Créditos de imagem: New York Times.
Can you imagine ADHD in girls? When anyone imagines a child with ADHD, what comes to their mind is probably a boy, of school age, making a big mess in the classroom. He can’t stop in his chair, sometimes he even climbs on it. He interrupts the teacher all the time for matters that are not connected to the subject. He can be a little violent, he can be the class clown.
This is the stereotype that is the cause of the percentage of boys being diagnosed more frequently, with an erroneous and too high frequency, and girls left in the corner, outside the equation.
In fact, this is more or less the image of ADHD in girls. She is the inattentive girl who spends the day doodling in her notebook. She forgets to do her homework, she doesn’t know what the teachers just explained. She explodes in crying spells, is impulsive and cannot keep a group of friends easily. She is docile. Teachers like her. Parents complain about her disorganization, but in general, she does not cause problems.
Furthermore, there are three subtypes of ADHD in girls: there is the hyperactive type, which is that commented stereotype. There is a mixed type, which is the inattentive child, but which can have outbursts of energy and impulsivity, and there is the inattentive type, which is the case for most girls. It is not that a girl cannot belong to the hyperactive type and a boy to the inattentive type, it is just that there is a proven prevalence between genders and types.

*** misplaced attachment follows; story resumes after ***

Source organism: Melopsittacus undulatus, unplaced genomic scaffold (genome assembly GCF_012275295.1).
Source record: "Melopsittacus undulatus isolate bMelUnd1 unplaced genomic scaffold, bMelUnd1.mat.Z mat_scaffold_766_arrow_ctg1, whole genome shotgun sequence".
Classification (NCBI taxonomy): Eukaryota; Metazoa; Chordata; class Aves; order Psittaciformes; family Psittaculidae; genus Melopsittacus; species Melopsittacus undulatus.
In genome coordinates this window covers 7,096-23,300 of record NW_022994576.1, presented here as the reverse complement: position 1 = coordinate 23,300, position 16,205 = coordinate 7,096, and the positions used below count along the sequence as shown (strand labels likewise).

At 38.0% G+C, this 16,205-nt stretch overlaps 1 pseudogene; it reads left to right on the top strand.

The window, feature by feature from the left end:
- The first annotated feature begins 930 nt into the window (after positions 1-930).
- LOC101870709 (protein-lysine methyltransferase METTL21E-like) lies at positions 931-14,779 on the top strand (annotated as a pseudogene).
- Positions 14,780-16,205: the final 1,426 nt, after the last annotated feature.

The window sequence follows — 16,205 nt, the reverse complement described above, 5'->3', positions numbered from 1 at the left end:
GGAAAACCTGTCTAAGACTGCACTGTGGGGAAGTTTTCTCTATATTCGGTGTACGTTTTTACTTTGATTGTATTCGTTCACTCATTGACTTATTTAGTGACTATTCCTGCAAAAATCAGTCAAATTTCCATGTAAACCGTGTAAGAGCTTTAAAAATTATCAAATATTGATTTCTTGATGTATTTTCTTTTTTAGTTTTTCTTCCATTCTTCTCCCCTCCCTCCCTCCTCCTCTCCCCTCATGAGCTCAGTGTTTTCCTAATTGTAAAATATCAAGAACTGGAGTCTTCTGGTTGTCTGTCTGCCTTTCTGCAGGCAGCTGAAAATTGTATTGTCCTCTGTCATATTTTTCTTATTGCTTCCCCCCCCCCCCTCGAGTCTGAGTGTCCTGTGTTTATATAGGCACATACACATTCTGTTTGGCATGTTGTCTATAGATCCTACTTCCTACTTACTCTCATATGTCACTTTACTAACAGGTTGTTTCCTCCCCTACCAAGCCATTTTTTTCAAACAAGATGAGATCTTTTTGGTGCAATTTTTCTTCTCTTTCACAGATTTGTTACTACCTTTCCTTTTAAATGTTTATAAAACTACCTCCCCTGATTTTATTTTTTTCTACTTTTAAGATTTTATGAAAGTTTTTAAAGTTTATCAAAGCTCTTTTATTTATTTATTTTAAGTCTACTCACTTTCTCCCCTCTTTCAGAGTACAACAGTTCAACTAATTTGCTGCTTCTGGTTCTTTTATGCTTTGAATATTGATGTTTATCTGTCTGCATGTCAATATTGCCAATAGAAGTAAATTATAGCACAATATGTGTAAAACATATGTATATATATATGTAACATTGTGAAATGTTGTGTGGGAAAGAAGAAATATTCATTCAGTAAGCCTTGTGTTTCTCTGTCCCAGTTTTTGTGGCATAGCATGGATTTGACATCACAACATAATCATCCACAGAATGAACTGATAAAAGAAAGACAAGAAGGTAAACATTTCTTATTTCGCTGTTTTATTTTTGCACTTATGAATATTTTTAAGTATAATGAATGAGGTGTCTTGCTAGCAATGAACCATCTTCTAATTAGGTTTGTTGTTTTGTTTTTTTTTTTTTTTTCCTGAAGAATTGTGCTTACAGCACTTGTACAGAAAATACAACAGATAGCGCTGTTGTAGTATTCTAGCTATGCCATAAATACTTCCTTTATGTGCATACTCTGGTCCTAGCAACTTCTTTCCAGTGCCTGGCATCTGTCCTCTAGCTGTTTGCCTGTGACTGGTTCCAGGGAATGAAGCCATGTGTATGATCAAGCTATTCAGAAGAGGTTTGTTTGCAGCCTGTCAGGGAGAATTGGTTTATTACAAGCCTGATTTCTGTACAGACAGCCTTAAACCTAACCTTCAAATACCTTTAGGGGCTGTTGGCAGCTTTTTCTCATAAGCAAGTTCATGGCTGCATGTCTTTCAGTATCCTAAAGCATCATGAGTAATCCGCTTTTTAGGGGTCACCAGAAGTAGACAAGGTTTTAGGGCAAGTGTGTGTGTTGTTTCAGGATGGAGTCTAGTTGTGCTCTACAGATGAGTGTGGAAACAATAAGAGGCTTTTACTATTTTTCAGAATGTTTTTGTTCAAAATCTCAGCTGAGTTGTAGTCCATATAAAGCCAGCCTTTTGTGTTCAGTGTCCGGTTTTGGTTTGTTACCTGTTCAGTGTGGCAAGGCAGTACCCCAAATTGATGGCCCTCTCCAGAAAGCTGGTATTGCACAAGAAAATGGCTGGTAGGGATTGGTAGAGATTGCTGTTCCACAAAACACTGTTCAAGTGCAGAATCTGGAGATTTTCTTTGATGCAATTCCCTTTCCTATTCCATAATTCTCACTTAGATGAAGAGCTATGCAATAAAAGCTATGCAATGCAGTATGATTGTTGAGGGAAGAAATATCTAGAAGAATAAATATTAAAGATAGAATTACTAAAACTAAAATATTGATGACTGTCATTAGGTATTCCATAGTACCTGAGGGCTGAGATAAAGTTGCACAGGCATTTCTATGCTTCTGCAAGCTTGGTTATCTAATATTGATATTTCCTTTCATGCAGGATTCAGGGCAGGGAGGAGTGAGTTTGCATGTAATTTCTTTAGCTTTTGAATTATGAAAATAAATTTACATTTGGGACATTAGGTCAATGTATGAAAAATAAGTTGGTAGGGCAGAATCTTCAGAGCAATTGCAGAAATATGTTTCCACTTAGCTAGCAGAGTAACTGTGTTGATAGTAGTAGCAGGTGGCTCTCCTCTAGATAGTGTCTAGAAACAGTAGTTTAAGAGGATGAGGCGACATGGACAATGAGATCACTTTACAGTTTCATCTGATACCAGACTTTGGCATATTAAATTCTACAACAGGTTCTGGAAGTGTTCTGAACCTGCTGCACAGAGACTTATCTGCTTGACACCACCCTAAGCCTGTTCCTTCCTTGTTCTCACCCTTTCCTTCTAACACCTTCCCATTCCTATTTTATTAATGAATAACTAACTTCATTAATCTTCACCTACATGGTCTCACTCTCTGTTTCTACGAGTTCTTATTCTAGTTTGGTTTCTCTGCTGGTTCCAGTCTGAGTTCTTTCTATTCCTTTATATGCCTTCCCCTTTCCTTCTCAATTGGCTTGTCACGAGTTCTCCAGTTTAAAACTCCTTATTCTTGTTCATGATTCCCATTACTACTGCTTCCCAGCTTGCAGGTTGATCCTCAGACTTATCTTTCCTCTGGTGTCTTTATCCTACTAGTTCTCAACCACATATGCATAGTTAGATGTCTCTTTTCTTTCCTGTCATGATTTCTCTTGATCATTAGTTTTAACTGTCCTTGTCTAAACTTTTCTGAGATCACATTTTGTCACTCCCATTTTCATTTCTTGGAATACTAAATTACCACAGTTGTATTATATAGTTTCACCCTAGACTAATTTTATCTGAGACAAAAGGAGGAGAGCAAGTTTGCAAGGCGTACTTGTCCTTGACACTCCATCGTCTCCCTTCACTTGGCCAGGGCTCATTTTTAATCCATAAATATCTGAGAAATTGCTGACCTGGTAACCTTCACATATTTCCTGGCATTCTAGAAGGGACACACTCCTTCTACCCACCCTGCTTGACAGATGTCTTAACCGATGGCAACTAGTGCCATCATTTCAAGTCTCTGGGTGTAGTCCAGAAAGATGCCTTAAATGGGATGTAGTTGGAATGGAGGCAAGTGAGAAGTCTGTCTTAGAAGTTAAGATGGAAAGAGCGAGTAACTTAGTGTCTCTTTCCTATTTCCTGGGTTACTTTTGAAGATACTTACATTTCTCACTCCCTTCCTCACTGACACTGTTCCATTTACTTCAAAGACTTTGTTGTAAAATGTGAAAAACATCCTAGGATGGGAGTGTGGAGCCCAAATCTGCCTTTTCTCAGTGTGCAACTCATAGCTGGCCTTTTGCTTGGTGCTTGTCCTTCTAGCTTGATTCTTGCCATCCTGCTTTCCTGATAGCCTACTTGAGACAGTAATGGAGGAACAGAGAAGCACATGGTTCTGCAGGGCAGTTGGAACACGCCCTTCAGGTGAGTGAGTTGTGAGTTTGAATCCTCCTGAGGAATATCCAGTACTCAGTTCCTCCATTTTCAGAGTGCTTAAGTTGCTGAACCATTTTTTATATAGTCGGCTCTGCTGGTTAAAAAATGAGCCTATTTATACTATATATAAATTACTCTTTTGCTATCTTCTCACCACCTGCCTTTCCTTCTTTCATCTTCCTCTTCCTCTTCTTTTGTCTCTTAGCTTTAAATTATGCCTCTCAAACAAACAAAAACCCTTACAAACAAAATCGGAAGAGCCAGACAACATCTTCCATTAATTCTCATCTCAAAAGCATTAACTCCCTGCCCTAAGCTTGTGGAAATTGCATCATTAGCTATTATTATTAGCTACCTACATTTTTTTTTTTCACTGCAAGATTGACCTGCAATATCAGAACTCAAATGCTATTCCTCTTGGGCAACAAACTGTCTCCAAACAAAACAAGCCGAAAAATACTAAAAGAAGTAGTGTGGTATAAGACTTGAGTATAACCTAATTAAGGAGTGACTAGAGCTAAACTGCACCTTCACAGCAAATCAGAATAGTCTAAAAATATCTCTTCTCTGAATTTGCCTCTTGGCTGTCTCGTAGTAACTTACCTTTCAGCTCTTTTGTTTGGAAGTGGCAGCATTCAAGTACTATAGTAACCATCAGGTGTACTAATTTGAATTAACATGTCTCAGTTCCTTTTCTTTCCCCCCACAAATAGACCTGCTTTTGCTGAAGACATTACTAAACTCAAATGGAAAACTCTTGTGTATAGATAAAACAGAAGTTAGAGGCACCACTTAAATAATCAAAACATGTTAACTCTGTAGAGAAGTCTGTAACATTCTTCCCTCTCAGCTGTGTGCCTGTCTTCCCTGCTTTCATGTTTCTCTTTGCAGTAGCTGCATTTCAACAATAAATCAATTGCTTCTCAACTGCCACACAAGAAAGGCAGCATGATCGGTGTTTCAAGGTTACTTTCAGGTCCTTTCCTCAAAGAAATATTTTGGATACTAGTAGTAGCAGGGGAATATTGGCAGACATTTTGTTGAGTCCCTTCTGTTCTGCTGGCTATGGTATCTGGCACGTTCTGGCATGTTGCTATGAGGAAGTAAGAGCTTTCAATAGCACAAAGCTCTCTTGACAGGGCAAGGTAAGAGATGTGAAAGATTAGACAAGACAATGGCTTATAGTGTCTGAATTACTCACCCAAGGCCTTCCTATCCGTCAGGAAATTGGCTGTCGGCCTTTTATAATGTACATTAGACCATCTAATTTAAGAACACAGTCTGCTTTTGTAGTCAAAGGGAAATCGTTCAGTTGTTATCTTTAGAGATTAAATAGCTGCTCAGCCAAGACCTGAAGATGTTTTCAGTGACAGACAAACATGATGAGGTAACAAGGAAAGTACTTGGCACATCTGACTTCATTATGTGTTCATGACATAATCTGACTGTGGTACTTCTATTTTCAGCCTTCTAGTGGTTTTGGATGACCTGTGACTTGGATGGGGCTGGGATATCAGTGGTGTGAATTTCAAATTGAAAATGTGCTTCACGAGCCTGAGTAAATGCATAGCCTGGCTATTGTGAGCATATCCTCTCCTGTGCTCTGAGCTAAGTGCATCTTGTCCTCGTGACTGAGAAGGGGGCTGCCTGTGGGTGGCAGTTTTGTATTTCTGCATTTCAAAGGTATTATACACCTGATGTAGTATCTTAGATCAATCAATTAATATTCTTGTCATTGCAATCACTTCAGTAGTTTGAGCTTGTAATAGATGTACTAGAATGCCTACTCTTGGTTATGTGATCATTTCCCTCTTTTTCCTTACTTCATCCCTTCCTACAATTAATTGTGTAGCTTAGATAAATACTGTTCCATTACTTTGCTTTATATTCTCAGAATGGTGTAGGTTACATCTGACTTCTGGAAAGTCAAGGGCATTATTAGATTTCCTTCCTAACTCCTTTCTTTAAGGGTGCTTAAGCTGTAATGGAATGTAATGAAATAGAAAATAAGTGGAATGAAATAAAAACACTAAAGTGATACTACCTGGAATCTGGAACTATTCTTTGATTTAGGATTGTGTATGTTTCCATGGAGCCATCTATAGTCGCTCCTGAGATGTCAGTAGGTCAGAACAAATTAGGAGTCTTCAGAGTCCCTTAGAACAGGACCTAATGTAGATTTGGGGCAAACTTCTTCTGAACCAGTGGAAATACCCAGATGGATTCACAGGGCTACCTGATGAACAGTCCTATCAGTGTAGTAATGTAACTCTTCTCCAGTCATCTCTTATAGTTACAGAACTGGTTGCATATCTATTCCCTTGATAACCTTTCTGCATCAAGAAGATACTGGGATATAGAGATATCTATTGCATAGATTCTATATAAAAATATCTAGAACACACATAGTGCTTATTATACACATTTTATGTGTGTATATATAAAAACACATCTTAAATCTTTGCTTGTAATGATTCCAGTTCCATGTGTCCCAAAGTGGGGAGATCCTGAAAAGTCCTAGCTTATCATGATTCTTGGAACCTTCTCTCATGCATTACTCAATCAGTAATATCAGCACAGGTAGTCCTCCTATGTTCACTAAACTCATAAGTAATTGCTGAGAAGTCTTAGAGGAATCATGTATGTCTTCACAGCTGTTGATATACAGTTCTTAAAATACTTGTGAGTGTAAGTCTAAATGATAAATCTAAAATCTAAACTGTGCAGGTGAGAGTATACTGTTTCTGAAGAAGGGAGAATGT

Boys, when they fail, tend to explode and blame the outside world, girls are already working on the process of blaming themselves and not feeling good enough. In adolescence, with hormonal changes, they turn more and more inward: girls with ADHD are more likely to have comorbidities, such as mood disorders, anxiety disorders, and eating disorders.
The study “” Prospective Follow-Up of Girls With Attention-Deficit / Hyperactivity Disorder Into Early Adulthood: Continuing Impairment Includes Elevated Risk for Suicide Attempts and Self-Injury. ” carried out by Hinshaw et al. concluded that ADHD in girls carries a higher risk of attempting suicide and self-harm in early adulthood. Many women are diagnosed only after the age of thirty when successive treatments do not work or do not reach the root of the problem.
Bruna Correa Antochevis Machado